BEIRUT/ANKARA (Reuters) – Turkey warned on Monday it would confront Syrian government forces if they entered Syria’s northwestern Afrin region to help the Kurdish YPG militia repel a Turkish offensive.
Turkey began its Afrin operation with allied Syrian rebels last month against the YPG, which Ankara regards as a threat to its border and terrorist group linked to the Kurdish PKK insurgency at home.
Ankara’s onslaught has further scrambled the matrix of rivalries and alliances in northern Syria among Kurdish forces, the Syrian government, rebel factions, Turkey, Iran, the United States and Russia.
Monday’s comments by Turkey’s president and foreign minister came after a Kurdish official said a deal had been struck for the Syrian army to go into Afrin soon to help against the month-old assault.
YPG officials did not respond to requests for comment.
Syrian state media said on Monday that pro-government militia would enter Afrin “within hours” but by sunset there were no signs of a deployment there.
“If (the Syrian army) comes in to defend the YPG, then nothing and nobody can stop Turkish soldiers,” Turkish Foreign Minister Mevlut Cavusoglu said in Jordan. He added that Turkey would have no issue with Syrian troops entering Afrin if they did so to “cleanse” it of the Kurdish fighters.
Turkish President Tayyip Erdogan later said in a phone call with Russia’s President Vladimir Putin that Damascus would face consequences if it struck a deal with the YPG and said the Afrin operation would continue, CNN Turk reported.
There was no immediate comment from the Syrian military, or from Moscow on the reported Afrin deal.
Erdogan also spoke to Iranian President Hassan Rouhani about developments in Syria’s Idlib and Afrin, a Turkish source said.
On Sunday, Badran Jia Kurd, an adviser to the Kurdish-led autonomous administration in northern Syria, said there was a military understanding between Damascus and Kurdish forces for the Syrian army to enter Afrin. But he added that it faced opposition which could derail it.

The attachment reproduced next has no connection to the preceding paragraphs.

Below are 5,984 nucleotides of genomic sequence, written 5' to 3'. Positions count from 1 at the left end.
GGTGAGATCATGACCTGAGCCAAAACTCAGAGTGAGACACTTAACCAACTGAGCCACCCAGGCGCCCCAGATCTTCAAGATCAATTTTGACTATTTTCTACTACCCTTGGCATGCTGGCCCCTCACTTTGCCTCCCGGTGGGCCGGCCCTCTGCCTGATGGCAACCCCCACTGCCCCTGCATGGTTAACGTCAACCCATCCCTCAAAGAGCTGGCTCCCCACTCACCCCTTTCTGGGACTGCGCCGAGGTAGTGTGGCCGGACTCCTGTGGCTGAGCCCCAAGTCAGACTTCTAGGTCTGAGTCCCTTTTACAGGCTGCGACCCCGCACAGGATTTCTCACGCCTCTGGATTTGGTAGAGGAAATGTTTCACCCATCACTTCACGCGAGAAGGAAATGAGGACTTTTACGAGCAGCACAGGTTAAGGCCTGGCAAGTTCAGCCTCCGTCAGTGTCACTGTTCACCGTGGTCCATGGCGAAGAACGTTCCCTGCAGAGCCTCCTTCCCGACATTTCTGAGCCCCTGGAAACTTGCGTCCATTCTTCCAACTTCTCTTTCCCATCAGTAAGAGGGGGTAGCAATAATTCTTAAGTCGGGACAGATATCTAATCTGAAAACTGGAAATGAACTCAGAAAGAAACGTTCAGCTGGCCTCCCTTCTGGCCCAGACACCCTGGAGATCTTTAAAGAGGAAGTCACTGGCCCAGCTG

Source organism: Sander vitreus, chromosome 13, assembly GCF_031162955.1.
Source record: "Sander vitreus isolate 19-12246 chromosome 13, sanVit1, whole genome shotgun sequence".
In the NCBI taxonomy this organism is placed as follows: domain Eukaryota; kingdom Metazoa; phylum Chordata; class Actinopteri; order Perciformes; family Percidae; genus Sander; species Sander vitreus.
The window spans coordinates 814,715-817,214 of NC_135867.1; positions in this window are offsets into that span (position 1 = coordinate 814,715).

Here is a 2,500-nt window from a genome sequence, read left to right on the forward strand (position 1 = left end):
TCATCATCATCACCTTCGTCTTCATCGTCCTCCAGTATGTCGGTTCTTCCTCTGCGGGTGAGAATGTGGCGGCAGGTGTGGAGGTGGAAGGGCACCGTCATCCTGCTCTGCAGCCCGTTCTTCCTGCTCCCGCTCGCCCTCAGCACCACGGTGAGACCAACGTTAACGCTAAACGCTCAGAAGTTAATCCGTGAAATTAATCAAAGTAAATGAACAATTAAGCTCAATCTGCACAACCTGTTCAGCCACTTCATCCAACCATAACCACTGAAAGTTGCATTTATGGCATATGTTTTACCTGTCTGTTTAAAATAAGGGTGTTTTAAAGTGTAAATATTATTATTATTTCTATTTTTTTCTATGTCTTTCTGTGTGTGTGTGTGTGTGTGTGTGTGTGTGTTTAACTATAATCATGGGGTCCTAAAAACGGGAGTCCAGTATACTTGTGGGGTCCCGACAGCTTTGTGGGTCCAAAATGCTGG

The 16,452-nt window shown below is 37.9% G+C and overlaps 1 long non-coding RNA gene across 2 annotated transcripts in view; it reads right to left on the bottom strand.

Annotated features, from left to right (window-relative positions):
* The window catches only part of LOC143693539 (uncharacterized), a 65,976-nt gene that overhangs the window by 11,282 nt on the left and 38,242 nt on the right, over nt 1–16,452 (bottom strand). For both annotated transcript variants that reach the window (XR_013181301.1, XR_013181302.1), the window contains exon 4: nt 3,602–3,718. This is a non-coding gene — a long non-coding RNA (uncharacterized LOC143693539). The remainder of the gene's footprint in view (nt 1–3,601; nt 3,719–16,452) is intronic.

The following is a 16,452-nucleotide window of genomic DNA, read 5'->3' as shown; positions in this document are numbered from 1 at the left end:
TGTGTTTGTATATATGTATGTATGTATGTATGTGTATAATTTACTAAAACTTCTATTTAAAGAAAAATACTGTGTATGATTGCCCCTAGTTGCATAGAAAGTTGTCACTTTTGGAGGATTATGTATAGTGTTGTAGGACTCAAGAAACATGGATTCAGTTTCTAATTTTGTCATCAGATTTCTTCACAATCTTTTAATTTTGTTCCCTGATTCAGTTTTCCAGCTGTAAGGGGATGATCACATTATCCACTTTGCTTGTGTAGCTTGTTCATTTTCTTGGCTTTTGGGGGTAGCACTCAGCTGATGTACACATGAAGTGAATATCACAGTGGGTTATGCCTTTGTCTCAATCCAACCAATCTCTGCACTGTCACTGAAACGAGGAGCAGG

Another Syrian Kurdish political official said on Monday that pressure from Russia, the biggest ally of Syrian President Bashar al-Assad, had prevented the deal from going ahead so far.
Deals between the Syrian government and the Kurds, which each hold more territory than any other side in Syria, could prove pivotal for the future course of the war.
Since the onset of Syria’s conflict in 2011, the YPG and its allies have set up three autonomous cantons in the north, including Afrin bordering Turkey. Their sphere of influence expanded as they seized territory from Islamic State militants with U.S. help, though Washington opposes their political ambitions as does the Syrian government.
While Assad’s government and the YPG espouse different visions for Syria’s future and their forces have clashed at times, they have mostly avoided direct conflict.
Jia Kurd told Reuters on Sunday that Syrian army troops would deploy along some border positions under the deal between the Kurds and the government.
“Popular forces will arrive in Afrin in the next few hours to support the steadfastness of its people in confronting the aggression,” Syrian state news agency SANA reported, citing its correspondent in Aleppo, 35 km (22 miles) from Afrin.
Jia Kurd said the deal was only on military aspects and any political or other agreements would have to wait for further negotiations between Damascus and the Kurdish administration.
The PKK, a leftist Kurdish movement that has mounted a three-decade insurgency in Turkey, is considered a terrorist organisation by Turkey, the United States and Europe. Ankara also regards the YPG as indistinguishable from the PKK, though the groups each say they are independent organisations.
The Afrin offensive has strained the complex ties between the warring sides in northern Syria and their external supporters.
Turkey’s NATO ally the United States has armed the YPG as part of an alliance it backs in Syria against Islamic State, which has infuriated Ankara.
But while Washington has a military presence in the much larger swathes of Syria that the YPG and its allies control further east, it has not given support to the YPG in Afrin.
This month, the United States said it had killed hundreds of pro-government troops in strikes in eastern Syria because they were attacking the alliance of militias of which the YPG spearheads.
Reporting by Lisa Barrington and Ellen Francis in Beirut, Suleiman al-Khalidi in Amman and Tuvan Gumrukcu, Ece Toksabay and Tulay Karadeniz in Ankara; writing by Angus McDowall; editing by Mark Heinrich